If you have the time and confidence - and you'll be short of both in a self-defence situation - put them all in the head - anywhere in the head. It's hard to ignore a few bullets in the eye.

If the 'opposition' is still standing and still constitutes a threat to you - and you are STILL in fear for your life and that of your loved ones - use all the ammunition you have, like Soldier B in the Iranian Embassy siege, or Mel Gibson in the famous 'Mr Sniper, Sir' scene. Continue to expend ammunition until he goes down. If you can, separate him from his weapon without getting into his reach - arms OR legs. Then stand back, do another reload and watch.

What comes next is decided by whatever defence training and advice you may have had.
 
OP
J
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Everyone, thank you so much for the information and thoughts. I can generally shoot both eyes open with a shotgun and rifle using a red dot. However, with pistol, maybe due to shorter distance between front and rear sights, I struggle with the alignment. If watching the target with both eyes open, the sights are blurred and doubled making it difficult to align properly. Second, I can put the front sight on the target, but this does not mean it is aligned properly (could be high, low, left, or right). Granted, in a self defense situation, the person may be a lot closer and thus, easier to "point and shoot".

As an aside, my "go to" pistol, which I have had since introduced and am competent with, is a 9mm Ruger P89. Again, i can do decently with "one eye target shooting", but need to practice all your suggestions. Although I have a laser on it, I can't add a red dot. At the same time, I do not want to solely rely on the laser.
 

Marine Airedale

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This is where I focus when shooting..be it a rifle , shotgun , pistol , bow...
All I really know is that whatever I do ...it tends to work ...So I don't want to "overthink" and cause a miss , when needed...
Andy
It is funny, the other instructor for my agency back in the day who I had trained used to love to screw with me. Would require successive long shots on a course of fire where you needed to use the sights. Would screw me up every darned time. He would just be standing there laughing his tail off.

Of course I deserved it. When he was first hired I needed to get him qualified. Before shooting any course of fire I would just have them fire rounds at a single target, just to see where their skill level was. When I asked him to do so he said "where should I put my feet" ... meaning what kind of stance. My answer was simply "on the ground". He never forgave me for that one.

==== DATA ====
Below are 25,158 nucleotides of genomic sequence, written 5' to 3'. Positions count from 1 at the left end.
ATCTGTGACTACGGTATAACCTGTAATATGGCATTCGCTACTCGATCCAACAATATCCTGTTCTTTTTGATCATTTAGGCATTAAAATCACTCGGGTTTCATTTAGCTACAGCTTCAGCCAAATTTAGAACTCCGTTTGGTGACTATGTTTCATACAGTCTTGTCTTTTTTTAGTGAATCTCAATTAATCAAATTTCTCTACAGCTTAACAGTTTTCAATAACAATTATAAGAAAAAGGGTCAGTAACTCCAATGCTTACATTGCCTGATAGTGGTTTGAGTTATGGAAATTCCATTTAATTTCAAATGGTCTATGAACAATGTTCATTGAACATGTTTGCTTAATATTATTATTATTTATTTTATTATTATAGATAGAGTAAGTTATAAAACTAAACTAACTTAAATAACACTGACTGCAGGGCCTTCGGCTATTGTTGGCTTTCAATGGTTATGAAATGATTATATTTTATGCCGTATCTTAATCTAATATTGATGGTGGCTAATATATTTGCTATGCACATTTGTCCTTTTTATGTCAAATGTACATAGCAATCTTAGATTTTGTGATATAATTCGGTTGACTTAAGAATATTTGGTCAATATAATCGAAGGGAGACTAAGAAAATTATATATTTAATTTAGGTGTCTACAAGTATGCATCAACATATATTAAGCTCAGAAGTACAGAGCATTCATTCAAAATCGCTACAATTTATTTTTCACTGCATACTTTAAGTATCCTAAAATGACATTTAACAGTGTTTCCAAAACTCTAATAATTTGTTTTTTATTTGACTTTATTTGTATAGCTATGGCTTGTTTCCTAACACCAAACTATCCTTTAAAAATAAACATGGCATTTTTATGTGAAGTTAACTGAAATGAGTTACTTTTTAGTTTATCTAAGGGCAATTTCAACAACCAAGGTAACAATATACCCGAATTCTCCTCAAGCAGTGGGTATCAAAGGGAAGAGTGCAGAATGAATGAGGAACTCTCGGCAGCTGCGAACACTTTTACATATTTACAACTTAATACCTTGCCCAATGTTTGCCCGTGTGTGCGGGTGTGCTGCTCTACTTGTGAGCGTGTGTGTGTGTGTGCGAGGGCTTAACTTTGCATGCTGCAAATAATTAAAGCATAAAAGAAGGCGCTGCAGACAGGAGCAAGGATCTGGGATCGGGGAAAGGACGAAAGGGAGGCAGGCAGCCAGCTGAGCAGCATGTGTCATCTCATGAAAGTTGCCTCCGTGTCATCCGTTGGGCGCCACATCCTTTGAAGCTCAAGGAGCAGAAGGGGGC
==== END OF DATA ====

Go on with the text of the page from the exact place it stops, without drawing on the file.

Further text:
bbbass

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If watching the target with both eyes open, the sights are blurred and doubled making it difficult to align properly. Second, I can put the front sight on the target, but this does not mean it is aligned properly (could be high, low, left, or right).
Yes, when watching the target the sights will be doubled... However, your dominant eye "should" take over, move the pistol to the dominant side, and align the sights properly (whereby your mind learns to ignore the other picture). Try throwing the pistol up quickly and see if that works better. But, have you checked to see if you are cross-dominant?... that can really mess with you until you adapt.


If it turns out that you are cross-dominant, there are other Youtube vids that can help. If not, just practice throwing up the sights with both eyes open. Do it over and over, don't leave the pistol up, just keep putting up the sights very quickly until your brain becomes adjusted to the new habit.

Best wishes - bb
 
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OP
J
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I am starting to think that perhaps I am trying to do too much. That is, using the skills I learned for accuracy in target practice and attempting to translate that into a defensive situation. With rifle, I can target shoot accurately with one eye closed, sights lined up, etc. Then, when using a rifle with a red dot for defensive practice, I can shoot with both eyes open, focusing "through the sight" to the target, and ignoring the "false/phantom double image". I think with the pistol, I might be trying to do too much "target practice focusing" for defensive purposes.